Electronics industry to accept responsibility for e-waste

Last week, the Ontario Ministry of the Environment approved the Waste Electrical and Electronic Equipment (WEEE) program, an industry-developed plan under the Waste Diversion Act that aims to reduce e-waste across the province by placing financial responsibility on the companies who produce it.

Only 27 per cent of e-waste in Ontario is currently reused or recycled, estimates the Ministry. The new WEEE plan aims to raise this number to 61 per cent by year five. The number of drop-off locations will increase from the current 167 to 420 across the province by the end of the first year.

The Ontario Electronic Stewardship (OES) is responsible for implementing the plan in co-operation with Waste Diversion Ontario (WDO), a non-government corporation created under the Waste Diversion Act of 2002 to Ontario’s oversee recycling efforts. OES is a not-for-profit industry organization formed by retail, IT and consumer electronics companies.

Ontario residents and businesses dispose of 91,000 tonnes of computers, monitors, printers, fax machines and TVs each year, estimates OES. In five years, that number is expected to grow to 123,000. With WEEE, OES intends to divert 17,000 new tonnes of e-waste from landfills in the first year, leading up to 75,000 tonnes by year five.

WEEE currently addresses “Phase 1” products, which include computers, monitors, printers, disk drives, keyboards, mice, fax machines and televisions. Other electronics, such as cell phones and appliances, are in consideration for Phase 2.

While computer manufacturers are addressing environmental concerns with their own recycling initiatives, such programs often place restrictions on which products qualify for recycling and may even require consumers to pay a fee.

With WEEE, all products that fall under the Phase 1category will be accepted.

“The provincial program is designed really as a public collective, so that no matter what the make or model, no matter if it’s been around for a long time, even if the manufacturer doesn’t exist anymore, you can take it back,” said Dalton Burger, president and CEO of Electronics Products Stewardship Canada, an industry-lead, not-for-profit organization that works with government to address Canada’s electronic waste problem.

“I think it’s important to recuperate historical equipment no matter the make or model because that’s the objective, to get this stuff out of landfills and deal with it properly and recover the material that we can,” said Burger.

The provincial program will process consumer, industry and commercial waste. Businesses will be responsible for transporting their recyclables to a drop-off location, but OES will handle it from there at no additionally fee. “Businesses have traditionally undertaken to come up with their own recycling programs,” said Burger. “This is just another option for them.”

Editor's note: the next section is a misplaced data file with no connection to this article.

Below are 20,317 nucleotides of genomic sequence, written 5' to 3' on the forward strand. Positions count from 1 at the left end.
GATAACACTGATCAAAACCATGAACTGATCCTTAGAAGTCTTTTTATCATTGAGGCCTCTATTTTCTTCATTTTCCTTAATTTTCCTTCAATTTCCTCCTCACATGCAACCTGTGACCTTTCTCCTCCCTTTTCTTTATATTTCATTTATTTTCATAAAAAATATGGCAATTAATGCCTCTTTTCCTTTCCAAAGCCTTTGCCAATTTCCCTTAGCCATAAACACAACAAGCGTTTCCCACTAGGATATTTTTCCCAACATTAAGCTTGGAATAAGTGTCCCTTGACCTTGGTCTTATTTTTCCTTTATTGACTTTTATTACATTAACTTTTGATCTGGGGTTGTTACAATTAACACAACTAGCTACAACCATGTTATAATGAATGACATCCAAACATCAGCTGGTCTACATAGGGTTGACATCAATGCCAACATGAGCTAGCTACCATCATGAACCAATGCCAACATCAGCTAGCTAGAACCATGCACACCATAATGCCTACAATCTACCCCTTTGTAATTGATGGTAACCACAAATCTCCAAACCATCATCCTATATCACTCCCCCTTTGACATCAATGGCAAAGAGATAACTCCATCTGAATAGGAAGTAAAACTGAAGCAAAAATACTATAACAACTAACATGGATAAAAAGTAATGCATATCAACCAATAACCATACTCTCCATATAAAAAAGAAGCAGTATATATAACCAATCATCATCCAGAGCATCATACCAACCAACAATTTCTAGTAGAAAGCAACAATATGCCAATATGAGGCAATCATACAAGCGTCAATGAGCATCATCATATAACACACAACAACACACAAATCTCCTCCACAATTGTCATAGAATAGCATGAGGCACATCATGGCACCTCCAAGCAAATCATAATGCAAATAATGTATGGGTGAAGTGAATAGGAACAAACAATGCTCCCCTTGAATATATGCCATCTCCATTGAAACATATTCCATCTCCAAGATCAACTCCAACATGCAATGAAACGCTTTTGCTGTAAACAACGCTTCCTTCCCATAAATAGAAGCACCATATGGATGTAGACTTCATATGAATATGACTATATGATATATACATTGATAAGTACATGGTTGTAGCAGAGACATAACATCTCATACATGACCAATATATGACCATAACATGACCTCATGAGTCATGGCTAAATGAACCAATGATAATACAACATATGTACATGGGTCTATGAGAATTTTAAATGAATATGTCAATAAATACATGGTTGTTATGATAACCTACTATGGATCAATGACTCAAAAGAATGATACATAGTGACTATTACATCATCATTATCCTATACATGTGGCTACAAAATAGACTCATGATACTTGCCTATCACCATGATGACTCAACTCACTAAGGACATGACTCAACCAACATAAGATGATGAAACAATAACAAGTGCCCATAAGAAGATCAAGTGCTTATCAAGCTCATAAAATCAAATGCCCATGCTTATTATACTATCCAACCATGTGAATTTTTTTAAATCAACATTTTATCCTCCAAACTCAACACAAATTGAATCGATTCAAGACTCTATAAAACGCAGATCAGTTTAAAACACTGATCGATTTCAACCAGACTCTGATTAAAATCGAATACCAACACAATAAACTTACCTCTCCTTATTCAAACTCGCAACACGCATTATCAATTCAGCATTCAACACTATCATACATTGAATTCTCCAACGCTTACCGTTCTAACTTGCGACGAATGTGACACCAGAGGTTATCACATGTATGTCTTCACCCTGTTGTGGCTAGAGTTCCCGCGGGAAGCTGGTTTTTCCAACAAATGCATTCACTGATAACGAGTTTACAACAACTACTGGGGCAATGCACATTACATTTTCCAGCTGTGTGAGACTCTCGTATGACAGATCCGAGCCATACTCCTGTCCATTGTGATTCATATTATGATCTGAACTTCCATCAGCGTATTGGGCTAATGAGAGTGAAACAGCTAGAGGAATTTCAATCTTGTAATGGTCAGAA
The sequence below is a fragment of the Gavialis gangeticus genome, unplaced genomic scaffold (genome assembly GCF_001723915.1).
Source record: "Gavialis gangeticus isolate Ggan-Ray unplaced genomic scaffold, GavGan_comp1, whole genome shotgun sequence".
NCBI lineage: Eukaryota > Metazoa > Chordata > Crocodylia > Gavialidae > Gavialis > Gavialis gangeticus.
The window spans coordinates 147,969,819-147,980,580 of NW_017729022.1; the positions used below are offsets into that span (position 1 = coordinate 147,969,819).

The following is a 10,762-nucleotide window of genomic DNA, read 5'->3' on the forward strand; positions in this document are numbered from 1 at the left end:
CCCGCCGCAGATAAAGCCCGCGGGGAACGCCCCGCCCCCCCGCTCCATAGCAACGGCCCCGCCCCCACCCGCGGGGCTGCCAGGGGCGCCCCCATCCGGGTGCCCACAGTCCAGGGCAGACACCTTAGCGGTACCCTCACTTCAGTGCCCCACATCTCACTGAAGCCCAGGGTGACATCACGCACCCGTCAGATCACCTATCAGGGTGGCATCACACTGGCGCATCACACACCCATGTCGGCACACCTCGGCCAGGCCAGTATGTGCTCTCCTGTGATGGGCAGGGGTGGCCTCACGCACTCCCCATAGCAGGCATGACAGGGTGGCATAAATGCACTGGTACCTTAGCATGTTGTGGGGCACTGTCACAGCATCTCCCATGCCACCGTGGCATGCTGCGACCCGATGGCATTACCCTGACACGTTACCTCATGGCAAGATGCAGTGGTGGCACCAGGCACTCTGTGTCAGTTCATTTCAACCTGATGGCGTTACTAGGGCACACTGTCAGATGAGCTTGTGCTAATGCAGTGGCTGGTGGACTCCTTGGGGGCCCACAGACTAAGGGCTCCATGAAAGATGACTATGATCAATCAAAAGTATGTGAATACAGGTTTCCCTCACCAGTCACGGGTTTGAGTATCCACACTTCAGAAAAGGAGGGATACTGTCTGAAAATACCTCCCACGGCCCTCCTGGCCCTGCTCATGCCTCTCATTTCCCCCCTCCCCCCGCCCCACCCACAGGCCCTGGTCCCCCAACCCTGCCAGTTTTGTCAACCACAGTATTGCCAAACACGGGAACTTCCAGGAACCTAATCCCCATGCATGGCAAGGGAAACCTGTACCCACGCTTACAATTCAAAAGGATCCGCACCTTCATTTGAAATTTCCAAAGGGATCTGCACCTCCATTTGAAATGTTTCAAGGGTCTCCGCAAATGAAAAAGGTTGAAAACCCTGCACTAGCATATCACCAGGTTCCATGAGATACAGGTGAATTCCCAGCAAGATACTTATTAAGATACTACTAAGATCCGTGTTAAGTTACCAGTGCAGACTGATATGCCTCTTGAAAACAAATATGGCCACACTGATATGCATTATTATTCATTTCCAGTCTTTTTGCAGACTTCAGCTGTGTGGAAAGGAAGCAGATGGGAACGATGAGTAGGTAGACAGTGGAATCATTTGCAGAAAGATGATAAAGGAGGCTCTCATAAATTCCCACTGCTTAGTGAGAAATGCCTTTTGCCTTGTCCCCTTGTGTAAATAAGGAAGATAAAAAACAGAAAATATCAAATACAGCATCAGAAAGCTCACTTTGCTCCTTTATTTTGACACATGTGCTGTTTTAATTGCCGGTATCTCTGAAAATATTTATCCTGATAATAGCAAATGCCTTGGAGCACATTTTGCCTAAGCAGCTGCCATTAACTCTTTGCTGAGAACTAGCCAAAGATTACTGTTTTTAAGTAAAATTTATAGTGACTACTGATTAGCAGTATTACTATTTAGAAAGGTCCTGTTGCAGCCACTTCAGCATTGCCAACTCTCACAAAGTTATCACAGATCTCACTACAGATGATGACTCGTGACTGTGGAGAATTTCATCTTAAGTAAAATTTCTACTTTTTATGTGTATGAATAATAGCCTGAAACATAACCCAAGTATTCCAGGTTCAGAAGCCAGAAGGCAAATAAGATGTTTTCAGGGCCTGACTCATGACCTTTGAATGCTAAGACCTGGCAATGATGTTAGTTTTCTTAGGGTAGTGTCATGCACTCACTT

Brand owners, first importers and assemblers will be required to pay 100 per cent of the program costs, estimated at $62 million in the first year, through OES product fees. Whether this expense will be passed along to consumers is still in question. “It’s up to every individual manufacturer to decide,” said Burger. “We have eight months to implement this.” The Ministry averages the costs to roughly $13 per desktop computer and $10 for a TV.

While some believe that manufactures can absorb the additional costs by incorporating them into the design process, Burger pointed out that recycling fees are often significant for processing historical materials, like 20-year old TVs. “It’s historical waste,” said Burger. “You can’t design better for the environment for stuff that was out there 20 years ago.”

One of the biggest issues we saw in the OES consultations was the need for data security on the IT side, said Burger, who assured that the OES plan puts in place “any and all reasonable measure to protect data security.” However, large businesses concerned with recycling equipment may still opt to perform this on their own. “Usually, in order for businesses to maintain complete control over that, they’ll actually engage in scrubbing the discs themselves because they don’t want to leave that to anyone else,” said Burger.

OES will track and audit WEEE materials “from the point of collection through to final destination” and ensure the process is handled in an “environmentally responsible manner,” states the OES release. This includes refraining from exporting equipment to countries with unknown standards.

The provincial plan, which incorporates best practices from current programs in B.C., Saskatchewan and Nova Scotia, also sets standards for the country. According to the Ministry, “Ontario’s e-waste diversion program will be the first in Canada to set environmental performance targets for collection, reuse, recycling and accessibility.” OES also plans to develop a reuse standard over the next year, a first in North America, said Burger.

“Part of this is just trying to bring some structure to Ontario because we have so many business models out there and there’s no umbrella really,” said Burger. “OES is going to be that umbrella for everything.”

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Jim Love, Chief Content Officer, IT World Canada

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